Transperineal ultrasound measurements were performed using published methods with a 6-MHz transabdominal probe (GE VolusonE8, General Electric, China). Four-dimensional (4D) ultrasound volumes and two-dimensional (2D) ultrasound were acquired transperineally in the midsagittal plane as previously described. All measurements were performed by two operators with experience in 4D ultrasound. The measurements of PD and AoP were obtained using the symphysis pubis as reference points (9). The PD was defined as the distance between the lower edge symphysis pubis and the closest point of the fetal skull along a line passing perpendicular to the longitudinal axis of the symphysis pubis and tangential to its lower edge (6) (Figures 1,2). The AoP was stated as the angle between the long axis of the pubic bone and a line joining the lowest edge of the pubis to the lowest convexity of the fetal skull (Figure 3) (8,10). After the 2D measurements, the volumes of SPA and WSP were acquired in the same central plane of discontinuity of pelvis, and the operators measured immediately following its acquisition (Figures 4-6).

Figure 1 The ultrasound transducer is placed on the perineum in a mid-sagittal position, between the labia, and below the pubic symphysis.
Figure 2 Transperineal ultrasound image (sagittal view) PD (pink line) is the distance between the lower edge symphysis pubis and the closest point of the fetal skull along a line passing perpendicular to the longitudinal axis of the symphysis pubis and tangential to its lower edge. PD, progression distance.
Figure 3 Transperineal ultrasound image (sagittal view) AoP (pink triangle) is the angle between the long axis of the pubic symphysis and the line extending from the most inferior point of the symphysis tangentially to the fetal skull contour (the two red lines). AoP, angle of progression.
Figure 4 4D views of symphysis pubis joint and measurement of the wide symphysis pubis (the pink line). 4D, four-dimensional.
Figure 5 4D volumes were acquired using the transperineal ultrasound. 4D, four-dimensional.
Figure 6 The plane of the pubic rami is then automatically displayed. The 3-point or the 2-line functions then measure the angle formed by the 2 pubic rami.

Women were excluded if they had a scheduled cesarean delivery without spontaneous labor. Women were included spontaneous labor and cesarean delivery with spontaneous. It is accepted that the gestation period of a normal pregnant woman is 40 weeks or 280 days. The length of the menstrual cycle determines the time of labor, which is more than 40 weeks when the menstrual cycle is long. Therefore, this study took 40 weeks as the point to conduct subgroup analysis on the data (11,12). So, the pregnancies were divided into two subgroups depending on the gestation (at 39–40, 40+ weeks). All patients included in the study group, the time of labor onset, were retrospectively assessed. The correlation between labor onset and the measurement of PD, AoP, SPA, and WSP was investigated.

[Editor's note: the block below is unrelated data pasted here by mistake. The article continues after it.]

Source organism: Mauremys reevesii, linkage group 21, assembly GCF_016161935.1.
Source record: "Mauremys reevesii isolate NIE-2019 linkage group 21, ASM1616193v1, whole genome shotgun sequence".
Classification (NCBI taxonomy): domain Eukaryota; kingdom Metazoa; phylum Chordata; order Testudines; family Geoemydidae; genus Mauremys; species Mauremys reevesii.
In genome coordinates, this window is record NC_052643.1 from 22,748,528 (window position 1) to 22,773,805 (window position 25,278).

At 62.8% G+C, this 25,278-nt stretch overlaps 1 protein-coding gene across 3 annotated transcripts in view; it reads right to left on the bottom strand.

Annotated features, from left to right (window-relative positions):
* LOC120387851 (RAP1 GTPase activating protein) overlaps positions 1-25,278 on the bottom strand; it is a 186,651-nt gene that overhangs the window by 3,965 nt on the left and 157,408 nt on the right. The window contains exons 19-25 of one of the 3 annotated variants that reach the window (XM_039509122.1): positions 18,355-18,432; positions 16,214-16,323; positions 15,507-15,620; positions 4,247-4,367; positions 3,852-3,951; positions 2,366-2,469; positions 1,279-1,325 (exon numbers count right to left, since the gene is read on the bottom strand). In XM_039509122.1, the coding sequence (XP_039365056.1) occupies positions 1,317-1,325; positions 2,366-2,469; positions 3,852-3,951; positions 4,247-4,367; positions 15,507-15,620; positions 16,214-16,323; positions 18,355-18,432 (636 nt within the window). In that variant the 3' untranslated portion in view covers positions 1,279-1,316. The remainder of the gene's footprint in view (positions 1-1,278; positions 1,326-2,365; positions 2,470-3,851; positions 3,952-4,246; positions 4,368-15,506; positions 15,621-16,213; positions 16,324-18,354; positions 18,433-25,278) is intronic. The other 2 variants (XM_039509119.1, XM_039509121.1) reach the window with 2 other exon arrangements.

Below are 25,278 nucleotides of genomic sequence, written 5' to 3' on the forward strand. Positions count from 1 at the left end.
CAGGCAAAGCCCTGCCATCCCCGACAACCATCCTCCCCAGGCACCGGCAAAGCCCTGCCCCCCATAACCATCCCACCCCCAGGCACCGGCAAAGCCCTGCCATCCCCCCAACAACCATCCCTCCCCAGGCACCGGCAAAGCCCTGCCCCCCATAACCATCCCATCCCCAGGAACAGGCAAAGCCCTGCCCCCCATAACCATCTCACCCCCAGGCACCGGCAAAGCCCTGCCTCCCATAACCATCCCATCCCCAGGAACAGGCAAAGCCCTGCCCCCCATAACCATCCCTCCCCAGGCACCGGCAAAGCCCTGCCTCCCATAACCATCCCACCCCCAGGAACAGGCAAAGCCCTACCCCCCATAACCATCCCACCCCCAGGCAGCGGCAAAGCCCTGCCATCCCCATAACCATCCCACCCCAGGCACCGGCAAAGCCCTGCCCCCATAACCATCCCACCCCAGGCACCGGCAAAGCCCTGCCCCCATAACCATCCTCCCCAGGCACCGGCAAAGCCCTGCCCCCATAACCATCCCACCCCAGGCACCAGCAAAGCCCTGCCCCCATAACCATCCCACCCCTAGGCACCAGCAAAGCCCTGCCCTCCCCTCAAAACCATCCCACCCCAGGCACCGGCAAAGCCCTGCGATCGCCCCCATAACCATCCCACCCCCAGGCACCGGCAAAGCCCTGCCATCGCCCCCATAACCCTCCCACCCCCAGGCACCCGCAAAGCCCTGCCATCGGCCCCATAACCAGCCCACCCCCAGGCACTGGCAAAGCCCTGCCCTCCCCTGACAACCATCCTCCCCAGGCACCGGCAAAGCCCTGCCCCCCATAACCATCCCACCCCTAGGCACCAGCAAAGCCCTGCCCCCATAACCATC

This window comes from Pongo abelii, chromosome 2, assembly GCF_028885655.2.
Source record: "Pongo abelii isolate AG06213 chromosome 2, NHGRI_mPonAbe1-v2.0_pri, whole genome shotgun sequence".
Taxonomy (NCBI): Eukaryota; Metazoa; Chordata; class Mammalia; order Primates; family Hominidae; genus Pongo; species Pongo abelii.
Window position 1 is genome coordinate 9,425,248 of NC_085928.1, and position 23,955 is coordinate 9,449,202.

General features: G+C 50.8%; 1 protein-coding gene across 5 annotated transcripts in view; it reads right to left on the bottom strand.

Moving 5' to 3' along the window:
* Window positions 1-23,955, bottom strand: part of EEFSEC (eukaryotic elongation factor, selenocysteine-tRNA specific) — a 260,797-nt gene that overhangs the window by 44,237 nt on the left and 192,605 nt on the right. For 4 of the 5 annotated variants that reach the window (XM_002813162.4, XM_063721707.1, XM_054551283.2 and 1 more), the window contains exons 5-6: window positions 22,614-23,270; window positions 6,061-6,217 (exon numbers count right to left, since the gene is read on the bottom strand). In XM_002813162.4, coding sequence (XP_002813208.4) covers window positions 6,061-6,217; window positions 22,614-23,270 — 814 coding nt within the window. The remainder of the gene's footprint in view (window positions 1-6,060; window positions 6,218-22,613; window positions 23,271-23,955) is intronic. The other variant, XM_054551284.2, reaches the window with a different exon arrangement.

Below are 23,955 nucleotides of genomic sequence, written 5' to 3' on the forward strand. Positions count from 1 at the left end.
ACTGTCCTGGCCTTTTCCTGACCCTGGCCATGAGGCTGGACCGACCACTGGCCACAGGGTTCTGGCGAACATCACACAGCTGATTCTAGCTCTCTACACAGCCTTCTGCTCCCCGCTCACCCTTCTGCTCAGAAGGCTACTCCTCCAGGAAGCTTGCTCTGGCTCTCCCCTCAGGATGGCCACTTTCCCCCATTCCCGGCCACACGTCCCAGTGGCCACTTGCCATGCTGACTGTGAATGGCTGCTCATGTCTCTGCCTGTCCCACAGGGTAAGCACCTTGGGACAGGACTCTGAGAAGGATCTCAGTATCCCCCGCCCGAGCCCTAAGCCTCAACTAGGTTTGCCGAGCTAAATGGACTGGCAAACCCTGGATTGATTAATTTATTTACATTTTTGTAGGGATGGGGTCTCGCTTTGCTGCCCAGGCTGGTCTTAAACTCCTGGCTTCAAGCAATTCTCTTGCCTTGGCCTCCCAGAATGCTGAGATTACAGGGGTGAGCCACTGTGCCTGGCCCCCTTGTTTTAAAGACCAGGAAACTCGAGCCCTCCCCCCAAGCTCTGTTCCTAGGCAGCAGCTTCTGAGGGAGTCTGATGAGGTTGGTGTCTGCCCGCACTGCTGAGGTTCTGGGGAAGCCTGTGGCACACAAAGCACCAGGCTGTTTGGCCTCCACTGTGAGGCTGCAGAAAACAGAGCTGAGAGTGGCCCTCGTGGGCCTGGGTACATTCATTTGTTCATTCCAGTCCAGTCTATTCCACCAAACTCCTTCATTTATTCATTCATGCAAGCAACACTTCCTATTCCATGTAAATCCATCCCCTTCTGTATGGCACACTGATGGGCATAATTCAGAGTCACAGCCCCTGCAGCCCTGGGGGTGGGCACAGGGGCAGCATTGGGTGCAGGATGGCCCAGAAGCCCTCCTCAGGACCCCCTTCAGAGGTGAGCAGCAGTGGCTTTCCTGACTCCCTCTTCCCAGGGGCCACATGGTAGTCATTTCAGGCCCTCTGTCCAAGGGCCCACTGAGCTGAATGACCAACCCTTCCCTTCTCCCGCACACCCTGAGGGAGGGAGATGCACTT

Mean, standard deviation (SD) were used as descriptive values. Multivariable logistic regression analyses were performed by taking into possible confounders, which included maternal age, body weight, height, gestational age at delivery, and parity, to identify their role in the prediction of labor onset. Linear regression analysis was conducted to estimate the association between ultrasound measurements and labor onset. Pearson correlation coefficient (r) was used to evaluate the correlations. The intraclass correlation coefficient (ICC) was used to examine the intraobserver variability. Data were analyzed by using the SPSS (version 21.0), and P≤0.05 was considered statistically significant.


Results

Between November 5, 2018, and March 31, 2019, 67 eligible women participated in the study, and all of them consented to participate in this study. Among the women, 53 (79.1%) had a spontaneous vaginal delivery, and 10 (16.4%) underwent operative delivery (8 cesareans after labor onset and 2 cesareans deliveries without labor onset), 4 (4.5%) lost to follow-up. There were no statistically significant differences in age, height, weight (Table 1).

Table 1
Table 1 Comparison of maternal and obstetrical characteristics between groups
Full table

Reproducibility of intrapartum transperineal ultrasound was good, ICC for intraobserver variability was 0.892 for PD (P<0.001), and was 0.881 for AoP (P<0.001), was 0.766 for SPA (P<0.001), was 0.803 for WSP (P<0.001) (Table 2).

Table 2
Table 2 ICC for intraobserver variability
Full table

For all participants, the logistic regression showed that SPA was significantly related to labor onset (r=0.31, P<0.05). The closer to labor, the greater SPA is. There was no correlation between other ultrasonic parameters and labor onset (PD r=0.23, P>0.05, AoP r=0.01, P >0.05, WSP r=0.20, P>0.05) (Table 3, Figure 7).

Table 3
Table 3 For all included pregnancies the association with labor onset
Full table